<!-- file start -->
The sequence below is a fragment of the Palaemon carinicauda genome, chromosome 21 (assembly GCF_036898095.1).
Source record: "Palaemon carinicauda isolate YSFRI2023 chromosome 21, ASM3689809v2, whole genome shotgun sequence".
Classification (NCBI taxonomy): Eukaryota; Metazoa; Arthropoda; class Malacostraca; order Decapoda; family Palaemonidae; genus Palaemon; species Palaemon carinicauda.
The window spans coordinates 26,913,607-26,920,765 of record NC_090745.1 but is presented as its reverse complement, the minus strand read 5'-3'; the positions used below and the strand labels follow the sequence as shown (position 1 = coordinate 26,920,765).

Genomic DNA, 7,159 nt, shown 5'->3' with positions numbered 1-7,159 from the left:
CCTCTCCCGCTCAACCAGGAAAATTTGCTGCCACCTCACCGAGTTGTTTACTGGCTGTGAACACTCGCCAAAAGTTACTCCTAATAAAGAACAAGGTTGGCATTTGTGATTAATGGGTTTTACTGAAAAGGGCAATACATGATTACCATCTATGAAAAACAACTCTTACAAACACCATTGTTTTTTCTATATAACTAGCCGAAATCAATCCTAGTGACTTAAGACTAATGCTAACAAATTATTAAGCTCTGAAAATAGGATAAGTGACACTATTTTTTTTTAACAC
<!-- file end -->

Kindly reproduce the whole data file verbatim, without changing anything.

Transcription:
The sequence below is a fragment of the Palaemon carinicauda genome, chromosome 21 (assembly GCF_036898095.1).
Source record: "Palaemon carinicauda isolate YSFRI2023 chromosome 21, ASM3689809v2, whole genome shotgun sequence".
Classification (NCBI taxonomy): Eukaryota; Metazoa; Arthropoda; class Malacostraca; order Decapoda; family Palaemonidae; genus Palaemon; species Palaemon carinicauda.
The window spans coordinates 26,913,607-26,920,765 of record NC_090745.1 but is presented as its reverse complement, the minus strand read 5'-3'; the positions used below and the strand labels follow the sequence as shown (position 1 = coordinate 26,920,765).

Genomic DNA, 7,159 nt, shown 5'->3' with positions numbered 1-7,159 from the left:
CCTCTCCCGCTCAACCAGGAAAATTTGCTGCCACCTCACCGAGTTGTTTACTGGCTGTGAACACTCGCCAAAAGTTACTCCTAATAAAGAACAAGGTTGGCATTTGTGATTAATGGGTTTTACTGAAAAGGGCAATACATGATTACCATCTATGAAAAACAACTCTTACAAACACCATTGTTTTTTCTATATAACTAGCCGAAATCAATCCTAGTGACTTAAGACTAATGCTAACAAATTATTAAGCTCTGAAAATAGGATAAGTGACACTATTTTTTTTTAACAC